The Other Woman is that rare film that will leave discerning audiences wondering if the filmmakers consciously set out to utilize every previously-used and abused cliché in the genre they could think of in order to crank out a film that was 100% unoriginal and predictable from start to finish. The movie puts its dumbed-down, one-note characters through one preposterous gag set-up after another in the hope that you won’t tire of the pratfalls and hijinks or catch on to the fact that you’ve seen all this before, and seen it done a whole lot more memorably and entertainingly.
Cameron Diaz plays Carly, a single, career-minded Manhattanite who keeps relationships and men under control through a set of self-imposed rules and restrictions — never refers to them by their real names, never dates just one at a time, etc. But when audiences meet Carly, she’s apparently met the man she’s going to break all her rules for in Mark King (Nikolaj Coster-Waldau), whose good looks, charm, and ever-ready libido have her ready to give him — and monogamy — a serious try. She’s even ready to take the huge step of introducing her to family; namely, her 5-time divorcé dad and personal relationship cautionary tale, Frank (Don Johnson).
An unannounced visit to Mark’s home in Connecticut, however, derails her hopes, as she’s greeted at the door by Mark’s wife Kate (Leslie Mann), who Carly, of course, had no idea even existed. Instead of making a scene or demanding an explanation, Carly painfully and awkwardly gets herself out of there, planning to never speak to Mark again. But Kate tracks her down and, once she confirms her suspicions about Mark’s infidelity, basically melts down emotionally and attaches herself to Carly, seeing her husband’s mistress as the only woman outside of her domesticated existence who could possibly relate to her situation. The two women — strong, independent, assertive Carly and frazzled, whiny, and weepy Kate — are as opposite as opposite could be, but after a alcohol-facilitated bonding session the two agree to not hate each other, and Carly reluctantly agrees to helping Kate find a way to deal with Mark.
Only things just aren’t that simple. The two new besties quickly learn that they’re not the only ones being hoodwinked, as they discover that Mark has been stepping out on them both with Amber (Kate Upton), who thinks Mark’s wife is a sex-withholding witch on the verge of divorcing him. The “plot” thickens!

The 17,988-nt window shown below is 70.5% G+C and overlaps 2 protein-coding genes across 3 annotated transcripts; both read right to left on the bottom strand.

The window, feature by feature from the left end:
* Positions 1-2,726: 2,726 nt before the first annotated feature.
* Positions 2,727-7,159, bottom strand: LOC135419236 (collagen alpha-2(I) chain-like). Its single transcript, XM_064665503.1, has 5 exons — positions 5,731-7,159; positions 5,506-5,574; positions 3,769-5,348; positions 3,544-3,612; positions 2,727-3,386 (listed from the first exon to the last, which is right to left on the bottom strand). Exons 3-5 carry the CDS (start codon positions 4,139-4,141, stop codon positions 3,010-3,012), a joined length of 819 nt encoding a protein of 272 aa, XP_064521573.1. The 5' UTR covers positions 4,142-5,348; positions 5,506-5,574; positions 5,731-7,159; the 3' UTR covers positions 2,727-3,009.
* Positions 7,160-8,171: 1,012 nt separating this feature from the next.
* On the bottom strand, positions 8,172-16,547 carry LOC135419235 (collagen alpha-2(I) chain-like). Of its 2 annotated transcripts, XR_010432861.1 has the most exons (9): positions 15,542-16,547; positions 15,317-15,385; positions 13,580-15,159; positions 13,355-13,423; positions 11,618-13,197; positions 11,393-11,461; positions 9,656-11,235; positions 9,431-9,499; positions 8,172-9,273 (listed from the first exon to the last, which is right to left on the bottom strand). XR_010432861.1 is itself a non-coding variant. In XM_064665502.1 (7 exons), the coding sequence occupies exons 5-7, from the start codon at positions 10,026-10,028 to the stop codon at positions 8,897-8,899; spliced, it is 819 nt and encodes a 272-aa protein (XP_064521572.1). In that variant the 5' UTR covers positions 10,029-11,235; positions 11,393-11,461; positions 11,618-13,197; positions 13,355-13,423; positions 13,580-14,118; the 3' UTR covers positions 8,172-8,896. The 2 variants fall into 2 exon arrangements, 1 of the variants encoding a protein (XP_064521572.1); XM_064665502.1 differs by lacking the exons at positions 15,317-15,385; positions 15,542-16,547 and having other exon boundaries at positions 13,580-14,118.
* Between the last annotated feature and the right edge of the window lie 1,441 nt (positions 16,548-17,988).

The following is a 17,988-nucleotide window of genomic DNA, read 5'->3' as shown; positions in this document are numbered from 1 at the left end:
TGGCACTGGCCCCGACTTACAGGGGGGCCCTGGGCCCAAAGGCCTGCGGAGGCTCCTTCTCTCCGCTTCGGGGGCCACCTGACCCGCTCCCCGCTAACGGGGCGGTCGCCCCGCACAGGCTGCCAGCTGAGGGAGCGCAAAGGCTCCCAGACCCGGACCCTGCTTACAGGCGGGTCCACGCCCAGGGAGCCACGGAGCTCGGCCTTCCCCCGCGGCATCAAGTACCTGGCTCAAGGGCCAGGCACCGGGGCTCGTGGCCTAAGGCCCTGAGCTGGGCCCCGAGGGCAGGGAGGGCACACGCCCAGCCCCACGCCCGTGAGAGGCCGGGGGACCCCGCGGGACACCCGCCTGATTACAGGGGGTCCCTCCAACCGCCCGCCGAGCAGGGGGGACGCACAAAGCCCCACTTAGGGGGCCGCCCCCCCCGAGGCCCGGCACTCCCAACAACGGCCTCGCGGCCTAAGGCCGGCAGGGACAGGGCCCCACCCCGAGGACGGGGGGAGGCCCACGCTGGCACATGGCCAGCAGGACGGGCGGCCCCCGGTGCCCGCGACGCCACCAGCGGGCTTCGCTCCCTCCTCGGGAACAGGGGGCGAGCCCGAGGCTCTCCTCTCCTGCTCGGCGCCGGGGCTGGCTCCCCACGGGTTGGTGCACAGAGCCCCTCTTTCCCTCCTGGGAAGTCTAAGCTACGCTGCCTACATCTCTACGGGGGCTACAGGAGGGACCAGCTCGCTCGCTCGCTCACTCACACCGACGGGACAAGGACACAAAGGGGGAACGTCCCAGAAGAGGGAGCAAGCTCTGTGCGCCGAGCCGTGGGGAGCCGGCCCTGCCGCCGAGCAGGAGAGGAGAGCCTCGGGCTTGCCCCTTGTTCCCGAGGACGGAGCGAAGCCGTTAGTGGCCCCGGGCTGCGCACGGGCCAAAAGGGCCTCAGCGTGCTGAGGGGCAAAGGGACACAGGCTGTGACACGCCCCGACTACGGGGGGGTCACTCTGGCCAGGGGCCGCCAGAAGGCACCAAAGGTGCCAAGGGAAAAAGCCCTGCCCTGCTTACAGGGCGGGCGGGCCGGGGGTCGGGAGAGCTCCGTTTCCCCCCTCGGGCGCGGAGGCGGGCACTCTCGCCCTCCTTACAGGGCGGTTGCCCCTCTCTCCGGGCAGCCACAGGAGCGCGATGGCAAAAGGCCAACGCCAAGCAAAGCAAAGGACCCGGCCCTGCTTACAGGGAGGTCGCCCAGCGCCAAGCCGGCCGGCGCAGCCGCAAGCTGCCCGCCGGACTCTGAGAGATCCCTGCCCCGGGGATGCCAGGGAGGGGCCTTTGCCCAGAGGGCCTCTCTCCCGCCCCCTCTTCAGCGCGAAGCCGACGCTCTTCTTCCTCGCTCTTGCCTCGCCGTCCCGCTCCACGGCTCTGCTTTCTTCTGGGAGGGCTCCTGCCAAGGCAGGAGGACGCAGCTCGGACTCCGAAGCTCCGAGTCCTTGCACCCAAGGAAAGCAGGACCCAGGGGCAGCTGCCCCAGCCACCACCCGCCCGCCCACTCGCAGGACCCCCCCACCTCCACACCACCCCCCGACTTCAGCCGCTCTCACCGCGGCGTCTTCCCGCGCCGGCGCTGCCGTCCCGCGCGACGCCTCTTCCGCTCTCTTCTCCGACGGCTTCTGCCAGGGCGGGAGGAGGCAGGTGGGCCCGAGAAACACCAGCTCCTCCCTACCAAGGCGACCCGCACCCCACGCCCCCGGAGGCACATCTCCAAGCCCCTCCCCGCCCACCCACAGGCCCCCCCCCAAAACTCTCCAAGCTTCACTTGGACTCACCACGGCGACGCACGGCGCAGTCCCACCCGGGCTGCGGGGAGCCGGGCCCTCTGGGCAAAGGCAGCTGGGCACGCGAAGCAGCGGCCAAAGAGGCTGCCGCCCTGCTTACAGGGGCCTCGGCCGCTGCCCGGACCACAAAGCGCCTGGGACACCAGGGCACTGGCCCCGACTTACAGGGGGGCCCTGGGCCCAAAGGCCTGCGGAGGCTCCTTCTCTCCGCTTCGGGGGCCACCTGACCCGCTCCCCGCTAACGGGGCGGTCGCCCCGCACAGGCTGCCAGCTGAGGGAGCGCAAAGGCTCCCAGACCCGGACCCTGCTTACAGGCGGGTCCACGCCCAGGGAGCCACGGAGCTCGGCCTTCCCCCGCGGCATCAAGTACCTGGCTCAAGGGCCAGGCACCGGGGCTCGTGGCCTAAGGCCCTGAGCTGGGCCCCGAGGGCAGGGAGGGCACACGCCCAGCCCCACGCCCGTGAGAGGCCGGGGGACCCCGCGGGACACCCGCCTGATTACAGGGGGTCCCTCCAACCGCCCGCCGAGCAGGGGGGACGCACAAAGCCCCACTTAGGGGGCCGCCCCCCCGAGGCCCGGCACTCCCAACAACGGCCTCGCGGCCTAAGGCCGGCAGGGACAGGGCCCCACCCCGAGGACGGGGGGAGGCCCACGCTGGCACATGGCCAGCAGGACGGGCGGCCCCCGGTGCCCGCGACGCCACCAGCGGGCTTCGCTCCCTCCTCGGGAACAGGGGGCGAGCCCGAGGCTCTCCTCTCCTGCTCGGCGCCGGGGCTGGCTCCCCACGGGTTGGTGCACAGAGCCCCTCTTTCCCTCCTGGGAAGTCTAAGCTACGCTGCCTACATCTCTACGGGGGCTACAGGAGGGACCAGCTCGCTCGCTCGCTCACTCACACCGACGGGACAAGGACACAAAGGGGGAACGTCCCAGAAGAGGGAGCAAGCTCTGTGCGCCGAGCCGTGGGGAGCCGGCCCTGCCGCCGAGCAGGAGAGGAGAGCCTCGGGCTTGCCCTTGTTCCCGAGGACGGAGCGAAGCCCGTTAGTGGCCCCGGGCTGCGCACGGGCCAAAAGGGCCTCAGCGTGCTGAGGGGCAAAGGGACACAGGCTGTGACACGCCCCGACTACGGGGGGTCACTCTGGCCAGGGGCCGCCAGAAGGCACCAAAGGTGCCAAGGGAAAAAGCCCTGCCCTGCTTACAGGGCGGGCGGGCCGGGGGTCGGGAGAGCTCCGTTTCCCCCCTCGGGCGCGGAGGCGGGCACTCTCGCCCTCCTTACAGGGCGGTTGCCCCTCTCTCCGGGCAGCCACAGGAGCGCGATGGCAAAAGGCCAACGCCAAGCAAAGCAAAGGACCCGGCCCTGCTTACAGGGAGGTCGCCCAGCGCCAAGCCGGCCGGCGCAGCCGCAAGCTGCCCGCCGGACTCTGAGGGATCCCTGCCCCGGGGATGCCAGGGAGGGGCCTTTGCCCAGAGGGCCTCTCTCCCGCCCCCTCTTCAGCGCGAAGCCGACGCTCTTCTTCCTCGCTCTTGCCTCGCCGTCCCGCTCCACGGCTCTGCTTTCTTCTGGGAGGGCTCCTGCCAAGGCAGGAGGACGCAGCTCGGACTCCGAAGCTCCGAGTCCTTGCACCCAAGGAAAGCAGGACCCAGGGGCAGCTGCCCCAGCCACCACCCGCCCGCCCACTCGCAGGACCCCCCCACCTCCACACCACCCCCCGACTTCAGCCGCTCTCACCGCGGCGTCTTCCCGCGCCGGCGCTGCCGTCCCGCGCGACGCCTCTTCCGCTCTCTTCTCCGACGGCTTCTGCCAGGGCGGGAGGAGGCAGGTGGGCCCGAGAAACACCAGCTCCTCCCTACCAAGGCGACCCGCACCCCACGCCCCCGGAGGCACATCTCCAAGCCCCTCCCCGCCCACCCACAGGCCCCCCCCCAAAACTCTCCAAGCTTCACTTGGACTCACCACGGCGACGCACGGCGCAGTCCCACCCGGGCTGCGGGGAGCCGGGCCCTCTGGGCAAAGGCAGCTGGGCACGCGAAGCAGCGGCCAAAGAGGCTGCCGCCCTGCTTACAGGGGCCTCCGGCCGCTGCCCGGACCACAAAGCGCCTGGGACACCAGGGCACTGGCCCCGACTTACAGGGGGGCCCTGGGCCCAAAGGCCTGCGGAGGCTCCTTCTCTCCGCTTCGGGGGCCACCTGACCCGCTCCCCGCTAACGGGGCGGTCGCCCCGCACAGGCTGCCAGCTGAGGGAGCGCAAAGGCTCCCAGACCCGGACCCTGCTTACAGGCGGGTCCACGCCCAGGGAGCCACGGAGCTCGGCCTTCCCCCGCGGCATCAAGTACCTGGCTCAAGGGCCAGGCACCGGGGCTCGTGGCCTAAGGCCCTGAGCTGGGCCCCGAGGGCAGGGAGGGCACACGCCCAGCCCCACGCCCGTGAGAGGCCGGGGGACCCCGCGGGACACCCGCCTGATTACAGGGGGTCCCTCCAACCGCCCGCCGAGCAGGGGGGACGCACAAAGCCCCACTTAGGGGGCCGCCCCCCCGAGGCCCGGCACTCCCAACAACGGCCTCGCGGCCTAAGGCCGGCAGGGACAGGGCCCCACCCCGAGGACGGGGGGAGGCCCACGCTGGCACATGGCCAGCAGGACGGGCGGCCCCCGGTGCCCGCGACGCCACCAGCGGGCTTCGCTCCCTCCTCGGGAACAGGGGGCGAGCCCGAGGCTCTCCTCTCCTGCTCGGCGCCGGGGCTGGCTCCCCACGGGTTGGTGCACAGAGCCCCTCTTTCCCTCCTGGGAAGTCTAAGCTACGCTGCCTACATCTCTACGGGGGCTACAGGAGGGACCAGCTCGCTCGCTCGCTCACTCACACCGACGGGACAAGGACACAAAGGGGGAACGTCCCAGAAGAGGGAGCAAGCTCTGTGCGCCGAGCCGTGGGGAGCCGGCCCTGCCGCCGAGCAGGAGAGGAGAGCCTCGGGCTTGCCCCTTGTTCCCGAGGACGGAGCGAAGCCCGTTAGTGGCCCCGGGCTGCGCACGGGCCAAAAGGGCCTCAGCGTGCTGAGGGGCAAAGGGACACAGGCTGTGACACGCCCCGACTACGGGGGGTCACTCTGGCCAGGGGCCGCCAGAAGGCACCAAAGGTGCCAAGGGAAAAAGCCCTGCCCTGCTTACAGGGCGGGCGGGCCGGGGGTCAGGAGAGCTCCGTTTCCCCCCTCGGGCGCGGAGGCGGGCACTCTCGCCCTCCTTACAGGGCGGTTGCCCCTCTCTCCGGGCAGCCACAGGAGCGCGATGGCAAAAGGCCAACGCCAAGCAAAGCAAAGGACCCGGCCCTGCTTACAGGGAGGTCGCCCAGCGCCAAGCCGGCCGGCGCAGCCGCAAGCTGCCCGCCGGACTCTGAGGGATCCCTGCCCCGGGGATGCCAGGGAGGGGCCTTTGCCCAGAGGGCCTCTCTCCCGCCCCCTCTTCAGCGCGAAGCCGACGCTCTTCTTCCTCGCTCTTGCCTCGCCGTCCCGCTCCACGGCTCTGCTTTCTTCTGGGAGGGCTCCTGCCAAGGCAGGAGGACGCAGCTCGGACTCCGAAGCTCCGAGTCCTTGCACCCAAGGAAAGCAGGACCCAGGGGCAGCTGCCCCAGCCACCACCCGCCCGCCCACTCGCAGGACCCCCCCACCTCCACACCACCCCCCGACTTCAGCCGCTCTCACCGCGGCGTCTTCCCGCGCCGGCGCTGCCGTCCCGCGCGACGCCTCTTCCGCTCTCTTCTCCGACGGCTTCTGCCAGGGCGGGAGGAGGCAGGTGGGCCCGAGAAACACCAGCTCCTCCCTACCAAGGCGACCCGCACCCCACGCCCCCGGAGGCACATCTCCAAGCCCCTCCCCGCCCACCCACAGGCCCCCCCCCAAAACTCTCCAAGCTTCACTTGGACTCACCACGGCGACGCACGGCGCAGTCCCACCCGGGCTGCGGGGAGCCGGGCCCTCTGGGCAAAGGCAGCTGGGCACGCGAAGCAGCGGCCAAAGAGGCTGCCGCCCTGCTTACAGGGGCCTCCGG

Once the trio of women all get on the same page regarding the lies they’ve been told, they decide they’re going to take Mark down by taking away the one thing he seems to genuinely care about — his money — and make his life a living hell along the way, as only scorned women with imagination can.
How much you enjoy this film will depend entirely on just how many long you can stand to watch Leslie Mann’s histrionics or how many times you can see Cameron Diaz fall on her butt and still find it funny, because there’s not a whole lot else here. Director Nick Cassavetes (The Notebook) seems content to let his two female leads fall back on tropes and gimmicks they’ve used successfully in previous films in order to move things along here: Mann basically recycles her act from The Change-Up, Knocked Up, and This is 40, while Diaz reaches back in her filmography to her There’s Something About Mary and The Sweetest Thing days to deliver most of the physical comedy the script hands her. Some credit is due to Nikolaj Coster-Waldau, who makes a game effort at stepping away from the fantasy trappings of Game of Thrones to play the heel in these proceedings. His is the biggest leap away from type among all the performers here, and it has nothing to do with the film’s modern setting. It’s all about depth and complexity: his GoT character of Jaime Lannister has plenty, while his character here, like every other character in this sorry excuse for a script, has none.
And what of Kate Upton, who prior to this has made all of two film appearances, in 2011’s Tower Heist and 2012’s The Three Stooges? Well, again, Cassavetes lets her fall back on what’s she’s done well in the past: look good in a bikini. Her character comes off as almost an afterthought, but the casting of Upton is as deliberate as it gets. After all, they needed someone who could credibly make Diaz self-conscious about her own bod in a two-piece. Upton doesn’t show she’s capable of much here, but she certainly does do that just by standing up from a beach chair. Diaz’s reaction to that particular sight is one of the film’s few memorably funny moments.
The sad truth about The Other Woman is that all of these performers are simply above taking part in this kind of drivel. Diaz has proven her acting chops time and again in serious work, and Coster-Waldau proves them time and again with each new season of Game of Thrones. Even Leslie Mann is slumming here, as her husband Judd Apatow can crank out funnier and more thoughtful material for her on his worst day. The payday for everyone involved better have come up front and not be one of those “back-end” deals that Diaz made famous when she walked away with $42 million after Bad Teacher broke the bank at the box office in 2011, because this one has “bomb” stenciled in bold, black letters all over it.
Put it another way. This film’s best gag involves laxatives, a frighteningly loud trip to a men’s room stall, and the leading man having to painfully don a pair of skinny jeans in the aftermath of the “fecal incident.” How excited does THAT get you to buy your tickets in advance?
Score: 1 out of 5
The Other Woman
Starring Cameron Diaz, Leslie Mann, Kate Upton, Nikolaj Coster-Waldau, Nikki Minaj, Taylor Kinney and Don Johnson. Directed by Nick Cassavetes.
Running Time: 109 minutes
Rated PG-13 on appeal for mature thematic material, sexual references and language.
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